Getting relief from migraine pain is definitely possible

Author
Hans
Date
2023-09-29 14:02
Views
66
“When I get a really bad migraine, I'm basically stuck lying down. I start by taking three or four headache pills, but they don't help, so I end up taking five, and my headache just gets worse. I feel nauseous and like I might throw up. These migraines make me super irritable and easily angered, so nobody can come near me. It's tough on my family and friends, and I feel awful about it. I feel like I have no control over the situation. I can't eat all day, and it feels like I'm about to collapse. I've had brain MRIs and lots of tests, but they couldn't find anything wrong, so I'm willing to try anything to get rid of these migraines.”

Migraines are more common in women, especially young women. They cause moderate to severe headaches that come back again and again, and they can last from four hours to a painful 72 hours. It's really disruptive to daily life and work.

Typical migraine symptoms include a throbbing, pounding pain, often on one side of your head. You become super sensitive to noise and light, and you might feel like throwing up or actually vomit. What makes things worse can vary from person to person, but skipping meals, not getting enough sleep, sleeping too much, pushing yourself too hard, or doing strenuous exercise can all make the symptoms worse. Stress is the biggest trigger and affects more than half of all migraine sufferers. Alcohol, especially red wine, is also a common trigger.

There are things you can try that don't involve medicine, like finding ways to manage stress, making sure you have a regular sleep schedule, and trying exercise therapy. It's really important to keep a steady routine and figure out what sets off your migraines. Keeping a detailed record of when your headaches happen, how long they last, how bad they are, where they hurt, what you ate, and anything unusual about your day can be a big help in dealing with migraines.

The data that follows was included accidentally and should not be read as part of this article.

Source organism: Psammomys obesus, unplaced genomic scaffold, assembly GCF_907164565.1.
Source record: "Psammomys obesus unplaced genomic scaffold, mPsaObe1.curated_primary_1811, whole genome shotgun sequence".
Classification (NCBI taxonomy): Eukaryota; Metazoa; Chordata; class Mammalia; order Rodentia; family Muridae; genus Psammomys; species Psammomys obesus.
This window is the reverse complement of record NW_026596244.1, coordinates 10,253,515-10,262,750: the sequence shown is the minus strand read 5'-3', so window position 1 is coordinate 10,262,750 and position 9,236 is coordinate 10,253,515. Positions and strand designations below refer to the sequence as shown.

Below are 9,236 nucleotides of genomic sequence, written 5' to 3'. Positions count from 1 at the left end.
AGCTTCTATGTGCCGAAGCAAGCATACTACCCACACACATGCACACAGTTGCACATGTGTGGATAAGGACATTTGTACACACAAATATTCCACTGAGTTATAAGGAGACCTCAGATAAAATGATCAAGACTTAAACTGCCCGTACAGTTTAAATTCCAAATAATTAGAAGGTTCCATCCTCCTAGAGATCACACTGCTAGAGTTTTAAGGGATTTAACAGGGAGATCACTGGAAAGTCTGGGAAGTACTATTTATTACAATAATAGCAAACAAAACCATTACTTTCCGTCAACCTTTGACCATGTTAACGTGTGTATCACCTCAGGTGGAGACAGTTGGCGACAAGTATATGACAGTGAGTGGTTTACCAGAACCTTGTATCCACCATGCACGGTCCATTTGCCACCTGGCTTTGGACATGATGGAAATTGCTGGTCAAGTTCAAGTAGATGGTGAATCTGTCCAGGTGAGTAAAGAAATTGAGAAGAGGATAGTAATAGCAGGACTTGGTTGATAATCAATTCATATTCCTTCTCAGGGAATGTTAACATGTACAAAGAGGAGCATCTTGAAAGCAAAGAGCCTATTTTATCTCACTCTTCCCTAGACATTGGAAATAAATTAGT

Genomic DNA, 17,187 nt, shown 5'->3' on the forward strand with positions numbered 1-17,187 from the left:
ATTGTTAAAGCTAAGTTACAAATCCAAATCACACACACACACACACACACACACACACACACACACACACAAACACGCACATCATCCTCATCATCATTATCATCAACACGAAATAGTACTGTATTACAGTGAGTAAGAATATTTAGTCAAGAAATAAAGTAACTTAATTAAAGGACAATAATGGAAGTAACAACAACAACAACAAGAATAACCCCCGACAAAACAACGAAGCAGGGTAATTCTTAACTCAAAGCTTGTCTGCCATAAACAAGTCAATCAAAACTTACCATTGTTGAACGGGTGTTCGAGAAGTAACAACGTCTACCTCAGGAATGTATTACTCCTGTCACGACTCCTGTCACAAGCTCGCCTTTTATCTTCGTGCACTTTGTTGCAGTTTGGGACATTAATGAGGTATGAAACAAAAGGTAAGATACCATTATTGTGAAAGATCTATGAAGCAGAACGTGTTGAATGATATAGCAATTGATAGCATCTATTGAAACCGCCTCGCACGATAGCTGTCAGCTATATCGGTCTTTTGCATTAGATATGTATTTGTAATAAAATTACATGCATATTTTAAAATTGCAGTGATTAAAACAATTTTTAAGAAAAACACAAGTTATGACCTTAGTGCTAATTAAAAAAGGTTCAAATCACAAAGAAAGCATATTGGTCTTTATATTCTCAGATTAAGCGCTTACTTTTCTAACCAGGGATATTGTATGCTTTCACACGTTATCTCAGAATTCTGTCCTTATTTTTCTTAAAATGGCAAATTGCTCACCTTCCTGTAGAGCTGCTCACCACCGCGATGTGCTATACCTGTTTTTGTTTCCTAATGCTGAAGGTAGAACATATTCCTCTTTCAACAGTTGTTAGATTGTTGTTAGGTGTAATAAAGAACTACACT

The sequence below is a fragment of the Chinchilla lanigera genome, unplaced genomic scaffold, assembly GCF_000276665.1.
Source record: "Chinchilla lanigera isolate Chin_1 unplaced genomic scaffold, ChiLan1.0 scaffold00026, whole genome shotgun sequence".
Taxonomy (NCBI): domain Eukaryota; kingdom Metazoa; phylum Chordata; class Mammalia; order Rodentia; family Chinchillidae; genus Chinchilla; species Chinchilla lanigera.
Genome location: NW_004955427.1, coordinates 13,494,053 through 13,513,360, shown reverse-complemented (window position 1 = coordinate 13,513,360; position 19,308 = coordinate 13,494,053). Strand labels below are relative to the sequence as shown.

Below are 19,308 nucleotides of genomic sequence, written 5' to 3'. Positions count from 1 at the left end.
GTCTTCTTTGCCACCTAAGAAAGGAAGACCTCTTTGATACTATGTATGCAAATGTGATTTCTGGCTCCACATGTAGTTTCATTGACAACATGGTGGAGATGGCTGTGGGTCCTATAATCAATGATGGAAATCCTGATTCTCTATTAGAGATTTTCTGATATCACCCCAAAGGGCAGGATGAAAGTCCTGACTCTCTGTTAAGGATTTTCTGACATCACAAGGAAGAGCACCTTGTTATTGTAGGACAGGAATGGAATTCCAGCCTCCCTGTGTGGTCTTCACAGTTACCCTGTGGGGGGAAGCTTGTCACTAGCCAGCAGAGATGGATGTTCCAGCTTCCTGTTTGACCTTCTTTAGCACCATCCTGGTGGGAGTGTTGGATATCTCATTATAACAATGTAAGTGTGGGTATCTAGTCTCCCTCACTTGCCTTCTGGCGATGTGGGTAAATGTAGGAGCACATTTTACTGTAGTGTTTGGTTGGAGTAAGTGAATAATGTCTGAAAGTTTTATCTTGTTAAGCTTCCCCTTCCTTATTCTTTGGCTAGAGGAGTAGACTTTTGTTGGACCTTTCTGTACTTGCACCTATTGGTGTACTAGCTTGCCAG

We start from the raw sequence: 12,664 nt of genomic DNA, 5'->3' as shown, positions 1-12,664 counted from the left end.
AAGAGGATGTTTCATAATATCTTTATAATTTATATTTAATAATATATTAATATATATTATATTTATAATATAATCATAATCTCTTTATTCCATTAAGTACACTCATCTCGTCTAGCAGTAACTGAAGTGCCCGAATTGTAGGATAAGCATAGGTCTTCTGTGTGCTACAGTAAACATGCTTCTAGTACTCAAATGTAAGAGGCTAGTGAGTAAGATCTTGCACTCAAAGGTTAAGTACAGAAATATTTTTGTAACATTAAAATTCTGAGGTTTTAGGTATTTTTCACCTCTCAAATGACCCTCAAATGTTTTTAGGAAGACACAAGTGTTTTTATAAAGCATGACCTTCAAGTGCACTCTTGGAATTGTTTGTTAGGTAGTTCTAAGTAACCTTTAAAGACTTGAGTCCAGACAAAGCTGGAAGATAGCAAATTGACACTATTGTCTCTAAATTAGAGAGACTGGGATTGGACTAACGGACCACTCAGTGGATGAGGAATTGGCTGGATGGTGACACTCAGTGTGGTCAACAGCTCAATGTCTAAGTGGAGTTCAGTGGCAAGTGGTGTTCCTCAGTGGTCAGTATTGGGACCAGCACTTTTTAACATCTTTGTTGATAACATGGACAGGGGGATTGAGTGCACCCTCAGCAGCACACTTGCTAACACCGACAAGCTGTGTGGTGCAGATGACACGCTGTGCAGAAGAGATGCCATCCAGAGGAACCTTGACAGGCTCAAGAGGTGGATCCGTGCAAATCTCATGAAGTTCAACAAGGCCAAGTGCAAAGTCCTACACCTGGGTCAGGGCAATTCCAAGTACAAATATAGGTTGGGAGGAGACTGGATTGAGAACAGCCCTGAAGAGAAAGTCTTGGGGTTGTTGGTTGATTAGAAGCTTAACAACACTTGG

If non-medicine treatments don't work, you might need to give medicine a shot. Some common medicines doctors prescribe include sumatriptan, zolmitriptan, and naratriptan. They can cause things like pressure in your chest, tingling, and strange sensations. If you use them too much, you might end up with medication overuse headaches. There are also medicines you can take to prevent migraines, like anticonvulsants, beta-blockers, calcium channel blockers, or antidepressants.

If medicine doesn't help or you have side effects, you could consider trying Herbal medicine and acupuncture treatment. At our clinic, we look at each patient's body and health through abdominal exams and patterns of tong. Then we figure out what outside things might be causing your migraines. Herbal medicine and acupuncture aren't the same as Western medicine. We give different treatments depending on your personality and what's going on with you.

Let me tell you about two patients we've seen this year:

Patient 1: In April, a woman in her early 50s came to us. She'd been getting migraines since high school, and they were getting worse as she got older. When she came to us, she was having really bad migraines at least 5-6 times a month. She'd throw up and feel sick, so she had to lie down. Her migraines were triggered by stress, alcohol, and fasting for too long. The pain was so bad that she couldn't visit our clinic, so she decided to try only herbal medicine. The first herbs didn't help much, but with the second treatment, the number of migraines started to go down. By the third treatment, the pain was less intense, and she had fewer migraines. Now, she's on her fourth round of herbal medicine, and she only gets migraines 1-2 times a month, and they're not as bad. She doesn't need painkillers anymore. She is satisfied with her daily life eventually.

Patient 2: In June, a woman in her mid-20s came to us. She'd been dealing with left-sided migraines for three years. When the pain hit, she'd feel dizzy and super sensitive. Stress and anxiety made her migraines worse. Western medicine didn't work for her, so she wanted to try acupuncture. Her migraines didn't last as long as the first patient's, and after 7 acupuncture sessions and two rounds of Chinese herbs, she felt over 90% better.

Both of these patients were new to Chinese medicine, and they had stress in common as a trigger. Painkillers only gave them temporary relief from the pain, and they didn't fix what was causing the migraines. That led to long-term side effects that made their lives even harder.

https://www.ncbi.nlm.nih.gov/pmc/articles/PMC10514352/